With over 12 years of experience delivering projects on both sides of the fence, consultancies and client side, I have learnt a few lessons about how not to get fired and firing.
My past has very much been a command and control. Meaning that my experience has included unintentionally designing solutions that whilst advantageous for the customer, were hell for the engineers, and costly for the sponsors. Solutions that ended up compromising on a number of levels.
Over the years I have changed my mindset. I’m here today to share with you (as individuals and team members) “How Not To Get Your Organisation Fired” by using the “Four Rules of Engagement” with your customers and clients. These rules have been developed to focus on what really motivates individuals and teams at work, whilst also optimising delivery and building long lasting client relationships.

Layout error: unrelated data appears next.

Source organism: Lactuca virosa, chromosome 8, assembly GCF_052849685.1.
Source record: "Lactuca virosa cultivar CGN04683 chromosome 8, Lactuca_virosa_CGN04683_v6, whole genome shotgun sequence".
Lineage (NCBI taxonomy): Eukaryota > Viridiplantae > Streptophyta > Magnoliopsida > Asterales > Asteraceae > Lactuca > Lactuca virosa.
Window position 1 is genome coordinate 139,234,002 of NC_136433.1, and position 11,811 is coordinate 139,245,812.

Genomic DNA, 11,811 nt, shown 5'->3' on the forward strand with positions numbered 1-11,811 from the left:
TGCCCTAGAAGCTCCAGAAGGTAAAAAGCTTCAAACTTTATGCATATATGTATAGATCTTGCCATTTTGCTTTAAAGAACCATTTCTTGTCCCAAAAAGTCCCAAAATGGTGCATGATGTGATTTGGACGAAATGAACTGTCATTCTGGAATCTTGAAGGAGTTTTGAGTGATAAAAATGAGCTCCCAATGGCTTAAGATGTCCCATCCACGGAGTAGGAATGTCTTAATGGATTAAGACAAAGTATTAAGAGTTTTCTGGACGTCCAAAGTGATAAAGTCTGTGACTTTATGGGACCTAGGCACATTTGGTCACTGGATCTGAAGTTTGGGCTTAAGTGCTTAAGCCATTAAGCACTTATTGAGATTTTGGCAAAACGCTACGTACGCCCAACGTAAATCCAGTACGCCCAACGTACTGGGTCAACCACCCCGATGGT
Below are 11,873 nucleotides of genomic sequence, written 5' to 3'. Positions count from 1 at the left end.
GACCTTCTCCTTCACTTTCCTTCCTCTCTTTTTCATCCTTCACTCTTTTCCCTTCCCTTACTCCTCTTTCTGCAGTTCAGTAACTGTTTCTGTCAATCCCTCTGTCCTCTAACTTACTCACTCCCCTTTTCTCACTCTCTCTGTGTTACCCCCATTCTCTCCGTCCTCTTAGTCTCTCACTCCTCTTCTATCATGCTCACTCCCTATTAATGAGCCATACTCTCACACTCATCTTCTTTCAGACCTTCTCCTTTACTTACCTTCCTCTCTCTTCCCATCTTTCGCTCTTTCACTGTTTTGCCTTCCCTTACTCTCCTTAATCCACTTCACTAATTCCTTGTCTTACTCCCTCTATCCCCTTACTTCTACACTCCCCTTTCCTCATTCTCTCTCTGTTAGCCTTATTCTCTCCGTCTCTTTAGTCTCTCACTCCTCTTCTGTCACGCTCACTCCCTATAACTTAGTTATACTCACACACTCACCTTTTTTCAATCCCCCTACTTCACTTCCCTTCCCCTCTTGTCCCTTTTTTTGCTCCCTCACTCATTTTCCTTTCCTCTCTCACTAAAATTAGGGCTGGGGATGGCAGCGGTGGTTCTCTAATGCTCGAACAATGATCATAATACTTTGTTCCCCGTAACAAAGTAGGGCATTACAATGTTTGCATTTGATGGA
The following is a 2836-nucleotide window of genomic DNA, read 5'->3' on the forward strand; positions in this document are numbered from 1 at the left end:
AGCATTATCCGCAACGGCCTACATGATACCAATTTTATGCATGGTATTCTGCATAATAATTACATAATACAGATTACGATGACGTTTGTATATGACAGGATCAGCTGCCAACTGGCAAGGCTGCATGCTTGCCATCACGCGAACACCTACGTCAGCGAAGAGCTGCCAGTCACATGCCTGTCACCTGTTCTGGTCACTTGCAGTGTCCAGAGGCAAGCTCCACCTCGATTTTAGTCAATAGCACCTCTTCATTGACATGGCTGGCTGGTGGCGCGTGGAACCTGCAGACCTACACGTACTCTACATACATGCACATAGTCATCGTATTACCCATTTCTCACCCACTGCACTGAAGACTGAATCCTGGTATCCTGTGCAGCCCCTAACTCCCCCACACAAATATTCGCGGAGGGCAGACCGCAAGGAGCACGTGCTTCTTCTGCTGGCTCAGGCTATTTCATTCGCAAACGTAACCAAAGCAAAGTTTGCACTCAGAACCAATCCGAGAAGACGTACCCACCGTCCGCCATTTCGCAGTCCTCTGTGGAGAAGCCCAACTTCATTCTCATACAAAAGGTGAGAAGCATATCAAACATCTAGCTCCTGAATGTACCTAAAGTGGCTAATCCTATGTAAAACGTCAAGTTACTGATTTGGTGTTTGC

As Salesforce superheros, doing amazing things to bring value to our customers, we want to make sure that by the end of it our customers aren’t just happy with their fancy new feature but also wanting, and not just needing, to build a long lasting relationship and continue delivering value.
The “Four Rules of Engagement”
These “Four Rules of Engagement” may not come as a surprise to you, they may even seem obvious. Yet as individuals, teams, consultancies and organisations we continue to miss them.
The “Four Rules of Engagement” I’m proposing are:
- Collaboration over Promises
- Optimism over Late Communication
- Realism over Resource Constraints
- Change over Fixed Plans
Let’s look at each one in more depth.
Collaboration over Promises